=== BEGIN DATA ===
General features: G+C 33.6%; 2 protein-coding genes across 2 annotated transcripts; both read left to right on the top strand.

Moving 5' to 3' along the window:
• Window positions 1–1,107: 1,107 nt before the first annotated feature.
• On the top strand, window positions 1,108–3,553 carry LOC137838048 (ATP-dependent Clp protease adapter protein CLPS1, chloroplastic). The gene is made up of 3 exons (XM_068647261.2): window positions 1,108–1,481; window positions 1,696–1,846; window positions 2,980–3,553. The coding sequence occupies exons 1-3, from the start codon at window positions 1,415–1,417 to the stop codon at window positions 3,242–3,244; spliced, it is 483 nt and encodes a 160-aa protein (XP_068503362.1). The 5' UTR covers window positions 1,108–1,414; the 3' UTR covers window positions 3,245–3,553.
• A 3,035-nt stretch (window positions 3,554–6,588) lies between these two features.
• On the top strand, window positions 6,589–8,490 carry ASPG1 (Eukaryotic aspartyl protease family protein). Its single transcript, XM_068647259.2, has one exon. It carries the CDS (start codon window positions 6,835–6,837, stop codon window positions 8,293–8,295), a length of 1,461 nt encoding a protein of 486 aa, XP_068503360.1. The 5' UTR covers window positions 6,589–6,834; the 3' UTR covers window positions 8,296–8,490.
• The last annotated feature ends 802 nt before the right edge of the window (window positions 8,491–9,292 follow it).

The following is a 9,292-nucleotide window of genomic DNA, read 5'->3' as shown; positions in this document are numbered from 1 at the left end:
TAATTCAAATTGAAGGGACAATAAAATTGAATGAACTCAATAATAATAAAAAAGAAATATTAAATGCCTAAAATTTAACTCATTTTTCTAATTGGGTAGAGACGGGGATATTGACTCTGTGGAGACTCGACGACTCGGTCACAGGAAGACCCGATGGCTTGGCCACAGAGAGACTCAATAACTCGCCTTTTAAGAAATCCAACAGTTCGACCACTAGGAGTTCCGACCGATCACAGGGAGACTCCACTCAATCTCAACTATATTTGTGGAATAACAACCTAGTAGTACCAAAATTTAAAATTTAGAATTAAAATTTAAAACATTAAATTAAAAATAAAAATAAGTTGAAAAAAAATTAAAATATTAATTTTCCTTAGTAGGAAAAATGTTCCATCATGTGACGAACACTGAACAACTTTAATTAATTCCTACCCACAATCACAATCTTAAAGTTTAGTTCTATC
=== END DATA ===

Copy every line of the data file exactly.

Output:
General features: G+C 33.6%; 2 protein-coding genes across 2 annotated transcripts; both read left to right on the top strand.

Moving 5' to 3' along the window:
• Window positions 1–1,107: 1,107 nt before the first annotated feature.
• On the top strand, window positions 1,108–3,553 carry LOC137838048 (ATP-dependent Clp protease adapter protein CLPS1, chloroplastic). The gene is made up of 3 exons (XM_068647261.2): window positions 1,108–1,481; window positions 1,696–1,846; window positions 2,980–3,553. The coding sequence occupies exons 1-3, from the start codon at window positions 1,415–1,417 to the stop codon at window positions 3,242–3,244; spliced, it is 483 nt and encodes a 160-aa protein (XP_068503362.1). The 5' UTR covers window positions 1,108–1,414; the 3' UTR covers window positions 3,245–3,553.
• A 3,035-nt stretch (window positions 3,554–6,588) lies between these two features.
• On the top strand, window positions 6,589–8,490 carry ASPG1 (Eukaryotic aspartyl protease family protein). Its single transcript, XM_068647259.2, has one exon. It carries the CDS (start codon window positions 6,835–6,837, stop codon window positions 8,293–8,295), a length of 1,461 nt encoding a protein of 486 aa, XP_068503360.1. The 5' UTR covers window positions 6,589–6,834; the 3' UTR covers window positions 8,296–8,490.
• The last annotated feature ends 802 nt before the right edge of the window (window positions 8,491–9,292 follow it).

The following is a 9,292-nucleotide window of genomic DNA, read 5'->3' as shown; positions in this document are numbered from 1 at the left end:
TAATTCAAATTGAAGGGACAATAAAATTGAATGAACTCAATAATAATAAAAAAGAAATATTAAATGCCTAAAATTTAACTCATTTTTCTAATTGGGTAGAGACGGGGATATTGACTCTGTGGAGACTCGACGACTCGGTCACAGGAAGACCCGATGGCTTGGCCACAGAGAGACTCAATAACTCGCCTTTTAAGAAATCCAACAGTTCGACCACTAGGAGTTCCGACCGATCACAGGGAGACTCCACTCAATCTCAACTATATTTGTGGAATAACAACCTAGTAGTACCAAAATTTAAAATTTAGAATTAAAATTTAAAACATTAAATTAAAAATAAAAATAAGTTGAAAAAAAATTAAAATATTAATTTTCCTTAGTAGGAAAAATGTTCCATCATGTGACGAACACTGAACAACTTTAATTAATTCCTACCCACAATCACAATCTTAAAGTTTAGTTCTATC